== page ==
Against that backdrop, Morsi had sought to portray himself as the revolutionary choice. At a fiery press conference on Thursday, he described the election as "the revolution at the ballot boxes."

"We call upon the great Egyptian people to turn out in million-man marches to the ballot boxes because then the forces of darkness will not dare falsify your will as you fill voting stations in defense of your revolution and your children’s future," his campaign wrote in a statement Friday.

It was an idea that, in the aftermath of the court ruling, was beginning to catch on.

"A lot of people decided to boycott, but now they are going to vote for Morsi so Shafik will not get control," said Ahmad Ezz, who attended protests through 2011 and worked on the presidential campaign of liberal candidate Khaled Ali.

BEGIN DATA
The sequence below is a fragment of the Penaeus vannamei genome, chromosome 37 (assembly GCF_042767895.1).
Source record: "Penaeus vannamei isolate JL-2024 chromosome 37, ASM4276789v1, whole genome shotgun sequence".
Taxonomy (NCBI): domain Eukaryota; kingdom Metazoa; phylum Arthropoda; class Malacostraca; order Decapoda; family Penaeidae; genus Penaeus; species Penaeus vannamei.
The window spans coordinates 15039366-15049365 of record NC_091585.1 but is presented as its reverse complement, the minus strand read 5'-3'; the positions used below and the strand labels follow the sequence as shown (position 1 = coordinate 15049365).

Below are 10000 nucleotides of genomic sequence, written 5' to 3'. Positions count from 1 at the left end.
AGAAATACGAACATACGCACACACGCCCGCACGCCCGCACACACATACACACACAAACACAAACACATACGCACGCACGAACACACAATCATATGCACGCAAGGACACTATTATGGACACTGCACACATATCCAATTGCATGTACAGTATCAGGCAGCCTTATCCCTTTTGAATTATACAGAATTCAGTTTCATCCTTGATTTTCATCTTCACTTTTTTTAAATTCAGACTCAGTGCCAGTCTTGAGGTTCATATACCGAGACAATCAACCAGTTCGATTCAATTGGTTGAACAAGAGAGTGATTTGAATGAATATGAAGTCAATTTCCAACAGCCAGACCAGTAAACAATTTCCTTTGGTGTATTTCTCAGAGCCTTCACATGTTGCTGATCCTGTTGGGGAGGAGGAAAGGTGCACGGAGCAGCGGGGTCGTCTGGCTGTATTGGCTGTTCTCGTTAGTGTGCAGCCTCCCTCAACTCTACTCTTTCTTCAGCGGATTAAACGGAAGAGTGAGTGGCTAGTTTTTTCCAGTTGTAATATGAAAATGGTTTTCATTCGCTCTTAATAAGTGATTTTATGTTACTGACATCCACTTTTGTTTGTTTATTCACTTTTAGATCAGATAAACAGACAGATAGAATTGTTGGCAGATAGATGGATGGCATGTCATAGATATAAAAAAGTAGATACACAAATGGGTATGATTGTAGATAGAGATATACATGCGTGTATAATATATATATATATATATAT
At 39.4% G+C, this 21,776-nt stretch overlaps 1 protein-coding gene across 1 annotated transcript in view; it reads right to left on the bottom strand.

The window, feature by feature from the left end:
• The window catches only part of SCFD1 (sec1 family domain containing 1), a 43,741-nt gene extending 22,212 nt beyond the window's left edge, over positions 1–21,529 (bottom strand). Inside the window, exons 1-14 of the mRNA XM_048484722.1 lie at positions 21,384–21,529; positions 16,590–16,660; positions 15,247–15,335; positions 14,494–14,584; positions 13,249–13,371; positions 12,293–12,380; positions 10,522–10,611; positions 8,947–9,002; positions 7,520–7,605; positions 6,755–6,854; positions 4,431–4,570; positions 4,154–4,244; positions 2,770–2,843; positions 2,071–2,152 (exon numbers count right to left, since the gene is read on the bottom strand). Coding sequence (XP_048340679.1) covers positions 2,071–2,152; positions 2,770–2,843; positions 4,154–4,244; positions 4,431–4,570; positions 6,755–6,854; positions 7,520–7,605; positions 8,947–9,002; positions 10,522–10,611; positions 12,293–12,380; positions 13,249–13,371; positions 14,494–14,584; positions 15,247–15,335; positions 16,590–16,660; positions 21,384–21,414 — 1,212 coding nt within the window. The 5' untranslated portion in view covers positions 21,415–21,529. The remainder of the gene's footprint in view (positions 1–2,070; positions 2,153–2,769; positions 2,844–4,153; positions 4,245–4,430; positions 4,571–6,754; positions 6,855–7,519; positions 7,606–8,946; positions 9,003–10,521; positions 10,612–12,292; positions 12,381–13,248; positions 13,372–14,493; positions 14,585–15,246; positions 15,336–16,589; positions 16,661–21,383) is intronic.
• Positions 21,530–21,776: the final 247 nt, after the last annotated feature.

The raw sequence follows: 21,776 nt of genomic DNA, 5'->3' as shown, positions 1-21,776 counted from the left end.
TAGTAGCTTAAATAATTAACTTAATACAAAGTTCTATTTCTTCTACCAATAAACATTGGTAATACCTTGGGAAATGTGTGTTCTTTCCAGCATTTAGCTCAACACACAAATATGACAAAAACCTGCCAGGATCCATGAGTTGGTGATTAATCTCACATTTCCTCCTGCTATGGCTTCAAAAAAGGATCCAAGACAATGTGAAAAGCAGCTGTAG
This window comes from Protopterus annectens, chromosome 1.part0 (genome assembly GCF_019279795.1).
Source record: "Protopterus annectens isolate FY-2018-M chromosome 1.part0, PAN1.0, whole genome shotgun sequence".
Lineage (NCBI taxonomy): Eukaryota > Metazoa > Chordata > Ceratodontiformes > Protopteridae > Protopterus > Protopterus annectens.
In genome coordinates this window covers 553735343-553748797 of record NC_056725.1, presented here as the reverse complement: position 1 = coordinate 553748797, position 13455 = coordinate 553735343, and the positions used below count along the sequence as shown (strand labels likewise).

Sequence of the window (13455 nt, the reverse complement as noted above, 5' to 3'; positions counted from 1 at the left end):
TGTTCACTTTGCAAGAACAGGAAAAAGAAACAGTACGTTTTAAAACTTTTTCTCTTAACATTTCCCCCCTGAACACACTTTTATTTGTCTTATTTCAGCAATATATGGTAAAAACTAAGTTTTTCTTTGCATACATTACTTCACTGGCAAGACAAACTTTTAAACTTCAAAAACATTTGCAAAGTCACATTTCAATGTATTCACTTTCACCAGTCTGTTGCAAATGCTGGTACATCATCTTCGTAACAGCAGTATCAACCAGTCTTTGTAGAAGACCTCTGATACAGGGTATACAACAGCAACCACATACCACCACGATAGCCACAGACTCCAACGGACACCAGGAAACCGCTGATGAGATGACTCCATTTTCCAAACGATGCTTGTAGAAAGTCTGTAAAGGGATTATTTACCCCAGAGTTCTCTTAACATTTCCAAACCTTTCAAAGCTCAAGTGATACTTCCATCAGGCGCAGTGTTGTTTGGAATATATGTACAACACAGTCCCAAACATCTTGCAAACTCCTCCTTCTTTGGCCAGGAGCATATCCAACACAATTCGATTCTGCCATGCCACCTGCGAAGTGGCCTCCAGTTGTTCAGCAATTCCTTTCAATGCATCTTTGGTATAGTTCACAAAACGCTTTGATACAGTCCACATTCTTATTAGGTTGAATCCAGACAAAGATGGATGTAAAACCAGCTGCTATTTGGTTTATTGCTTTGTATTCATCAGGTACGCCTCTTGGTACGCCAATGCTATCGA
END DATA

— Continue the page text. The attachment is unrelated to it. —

But Ezz acknowledged that for many of his friends, the recent court ruling had left them only more convinced that there was no way to vote without undermining the revolution. "It's impossible to tell," he said, of the general state of uncertainty.

On Friday afternoon in Tahrir Square, that uncertainty and despair was palpable, as a planned protest drew no more than a few hundred people. "Dozens rally against Shafiq in Tahrir," read the telling headline on the website of an Egyptian newspaper. Passersby appeared to outnumber protest attendees.

When asked if they were disappointed by the size of the crowd, a group of men responded with an angry chorus of "yes."